I enjoyed this one much more than the last book in the series. I was surprised that I liked Shade as much as I did given his attitude in the previousI enjoyed this one much more than the last book in the series. I was surprised that I liked Shade as much as I did given his attitude in the previous books. He was actually really likable and seemed like a nice guy. I wish these books were longer and that the endings had more resolution, but overall they're nice little shorts....more
I'm going to throw in the towel on this one. I have no interest in pushing through to hopefully find something about it that I actually like.
I'm going to throw in the towel on this one. I have no interest in pushing through to hopefully find something about it that I actually like.
I didn't like the heroine and though I didn't blame her at all for changing her life, I thought she was hateful for how she went about it and had no sympathy for her character. Because we were plopped into the middle of this situation with no real connection to the characters previously I can't figure out why the hero cares enough to upend his life for the heroine or why he's so jovial after someone he supposedly loved dumped him harshly twice. She seems like a jerk and he seems pathetic. I think it's supposed to be a cute Rom-Com but it's not working for me on that level at all....more
I have loved many of the books that I’ve read, but it has been a long time since I can remember being as flat out delighted as I was when reading thiI have loved many of the books that I’ve read, but it has been a long time since I can remember being as flat out delighted as I was when reading this book. I finished it and just wanted to squeeze it to me and bask in its awesomeness. (Not quite comfortable when it’s an ebook you’re reading) It was so frickin’ adorable!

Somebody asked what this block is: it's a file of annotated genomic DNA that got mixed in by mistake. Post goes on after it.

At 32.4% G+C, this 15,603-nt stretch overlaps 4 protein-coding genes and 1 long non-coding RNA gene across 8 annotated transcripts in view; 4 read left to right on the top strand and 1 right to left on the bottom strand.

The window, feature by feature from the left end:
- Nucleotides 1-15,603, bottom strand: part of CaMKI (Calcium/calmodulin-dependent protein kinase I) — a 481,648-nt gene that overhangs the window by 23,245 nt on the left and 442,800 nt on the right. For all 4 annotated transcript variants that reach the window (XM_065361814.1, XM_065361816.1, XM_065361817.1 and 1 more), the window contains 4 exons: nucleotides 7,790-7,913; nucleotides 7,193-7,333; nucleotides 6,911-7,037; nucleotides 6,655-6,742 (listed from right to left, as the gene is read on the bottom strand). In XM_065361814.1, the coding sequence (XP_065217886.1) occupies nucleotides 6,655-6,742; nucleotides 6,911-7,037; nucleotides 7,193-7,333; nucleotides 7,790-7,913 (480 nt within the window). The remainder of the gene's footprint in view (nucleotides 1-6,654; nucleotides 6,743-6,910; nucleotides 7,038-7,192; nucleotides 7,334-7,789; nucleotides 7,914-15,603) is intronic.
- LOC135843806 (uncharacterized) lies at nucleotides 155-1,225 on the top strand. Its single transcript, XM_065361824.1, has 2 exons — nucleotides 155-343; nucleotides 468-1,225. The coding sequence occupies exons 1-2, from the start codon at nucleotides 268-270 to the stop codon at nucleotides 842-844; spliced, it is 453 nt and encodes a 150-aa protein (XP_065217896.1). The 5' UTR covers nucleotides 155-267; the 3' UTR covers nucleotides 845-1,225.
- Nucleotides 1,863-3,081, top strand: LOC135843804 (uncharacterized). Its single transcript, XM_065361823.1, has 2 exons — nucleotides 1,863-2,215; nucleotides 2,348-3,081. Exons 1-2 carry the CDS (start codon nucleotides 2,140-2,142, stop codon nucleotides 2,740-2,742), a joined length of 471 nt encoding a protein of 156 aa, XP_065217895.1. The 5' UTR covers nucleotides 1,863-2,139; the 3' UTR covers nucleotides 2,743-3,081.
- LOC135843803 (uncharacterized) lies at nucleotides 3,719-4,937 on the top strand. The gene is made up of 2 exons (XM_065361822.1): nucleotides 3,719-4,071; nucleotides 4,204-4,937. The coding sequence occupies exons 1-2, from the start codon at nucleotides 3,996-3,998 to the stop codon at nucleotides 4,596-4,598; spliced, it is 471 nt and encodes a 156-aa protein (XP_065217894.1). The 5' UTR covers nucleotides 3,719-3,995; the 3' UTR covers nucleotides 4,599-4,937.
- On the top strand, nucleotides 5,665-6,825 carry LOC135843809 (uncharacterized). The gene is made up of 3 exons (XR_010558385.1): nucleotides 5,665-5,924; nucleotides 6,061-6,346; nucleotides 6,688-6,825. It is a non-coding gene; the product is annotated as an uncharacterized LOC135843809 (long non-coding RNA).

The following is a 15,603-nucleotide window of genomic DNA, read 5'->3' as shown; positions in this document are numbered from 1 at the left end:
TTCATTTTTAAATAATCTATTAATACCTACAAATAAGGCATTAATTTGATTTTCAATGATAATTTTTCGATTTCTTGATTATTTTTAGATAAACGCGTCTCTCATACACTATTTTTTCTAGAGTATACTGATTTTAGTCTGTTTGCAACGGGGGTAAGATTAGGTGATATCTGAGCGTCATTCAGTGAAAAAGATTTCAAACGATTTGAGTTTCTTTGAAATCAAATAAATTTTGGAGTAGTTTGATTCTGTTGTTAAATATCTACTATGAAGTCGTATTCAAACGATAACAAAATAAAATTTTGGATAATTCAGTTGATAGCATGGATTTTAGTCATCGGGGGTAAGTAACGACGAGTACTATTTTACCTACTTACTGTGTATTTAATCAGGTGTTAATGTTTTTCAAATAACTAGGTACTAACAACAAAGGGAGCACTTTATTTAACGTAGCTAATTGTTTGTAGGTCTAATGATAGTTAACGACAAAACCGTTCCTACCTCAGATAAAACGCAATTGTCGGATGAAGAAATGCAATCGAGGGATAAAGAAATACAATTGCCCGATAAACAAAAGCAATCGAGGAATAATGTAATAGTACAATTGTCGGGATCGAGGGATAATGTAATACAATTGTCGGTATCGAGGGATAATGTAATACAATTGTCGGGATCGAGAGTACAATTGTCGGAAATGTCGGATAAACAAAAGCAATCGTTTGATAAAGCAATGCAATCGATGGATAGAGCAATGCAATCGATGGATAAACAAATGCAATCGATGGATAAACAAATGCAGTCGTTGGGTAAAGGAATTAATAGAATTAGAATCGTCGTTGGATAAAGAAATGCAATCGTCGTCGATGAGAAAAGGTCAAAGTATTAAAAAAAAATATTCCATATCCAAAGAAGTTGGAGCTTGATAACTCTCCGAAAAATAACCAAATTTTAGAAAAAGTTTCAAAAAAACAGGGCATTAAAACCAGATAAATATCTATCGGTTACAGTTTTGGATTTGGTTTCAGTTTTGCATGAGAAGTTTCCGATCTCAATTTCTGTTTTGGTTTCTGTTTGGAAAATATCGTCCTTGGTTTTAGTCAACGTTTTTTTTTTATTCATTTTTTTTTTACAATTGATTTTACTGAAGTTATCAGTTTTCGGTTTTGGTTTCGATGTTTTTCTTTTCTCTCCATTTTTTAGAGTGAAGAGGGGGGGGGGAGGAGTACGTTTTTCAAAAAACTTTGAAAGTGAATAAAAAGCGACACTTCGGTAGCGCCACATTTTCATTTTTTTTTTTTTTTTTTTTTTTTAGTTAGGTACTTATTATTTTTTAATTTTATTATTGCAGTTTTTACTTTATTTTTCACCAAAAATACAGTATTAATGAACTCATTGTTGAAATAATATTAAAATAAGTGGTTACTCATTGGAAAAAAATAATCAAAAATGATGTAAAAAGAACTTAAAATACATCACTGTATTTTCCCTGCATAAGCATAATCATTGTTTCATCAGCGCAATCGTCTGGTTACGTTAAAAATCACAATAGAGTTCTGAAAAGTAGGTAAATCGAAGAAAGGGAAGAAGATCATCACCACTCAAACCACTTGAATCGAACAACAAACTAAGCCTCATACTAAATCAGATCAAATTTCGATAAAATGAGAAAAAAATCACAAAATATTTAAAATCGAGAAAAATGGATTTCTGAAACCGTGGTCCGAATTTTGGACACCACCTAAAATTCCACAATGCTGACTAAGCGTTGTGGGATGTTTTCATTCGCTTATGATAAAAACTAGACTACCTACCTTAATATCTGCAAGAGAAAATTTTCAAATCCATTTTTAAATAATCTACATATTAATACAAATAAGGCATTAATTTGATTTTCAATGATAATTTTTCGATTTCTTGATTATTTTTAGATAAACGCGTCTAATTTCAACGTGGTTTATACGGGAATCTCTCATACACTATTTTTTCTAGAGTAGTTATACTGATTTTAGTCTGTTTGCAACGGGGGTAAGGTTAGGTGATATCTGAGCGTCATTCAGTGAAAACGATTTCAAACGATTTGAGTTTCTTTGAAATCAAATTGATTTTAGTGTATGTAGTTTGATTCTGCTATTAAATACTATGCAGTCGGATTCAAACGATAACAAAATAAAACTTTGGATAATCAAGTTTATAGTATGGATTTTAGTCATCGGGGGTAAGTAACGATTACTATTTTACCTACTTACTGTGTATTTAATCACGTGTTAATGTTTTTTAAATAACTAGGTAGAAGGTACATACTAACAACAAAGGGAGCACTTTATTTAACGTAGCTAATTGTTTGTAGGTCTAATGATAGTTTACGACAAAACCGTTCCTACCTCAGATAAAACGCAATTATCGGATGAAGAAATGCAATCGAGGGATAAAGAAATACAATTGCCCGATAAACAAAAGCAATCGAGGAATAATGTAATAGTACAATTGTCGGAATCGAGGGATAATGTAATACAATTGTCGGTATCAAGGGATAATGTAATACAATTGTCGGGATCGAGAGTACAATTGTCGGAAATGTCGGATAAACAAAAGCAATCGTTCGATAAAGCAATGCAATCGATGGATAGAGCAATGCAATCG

Ainsworth and Prudence have a…unique start to their relationship. One night, while out enjoying himself on the town, the duke is nabbed and drugged by Prudence’s well-meaning servants in order to bring to life a revenge she’s spent years plotting. Of course, Prudence would have never gone through with the plan on her own, but since her servants/friends already had him there, why not? Is it her fault that the title recently changed hands and they didn’t realize it until it was too late? Surely he won’t be that upset about the tattoo they forced on him. And if he is…well, he was drugged and won’t remember them, right? Right?!?
Of course, they’re not that lucky. Ainsworth does not take it at all well. He can’t exactly go to the police and start a manhunt because then he would have to admit what happened, but he has no plans of letting this go. It drives him nuts that he doesn’t know why someone did this to him, but he will find them no matter how long it takes and he will have his revenge. Luckily for him he remembers some things from that night, despite being drugged, and he has the clue (of sorts) that Prudence couldn’t resist leaving with him out of guilt.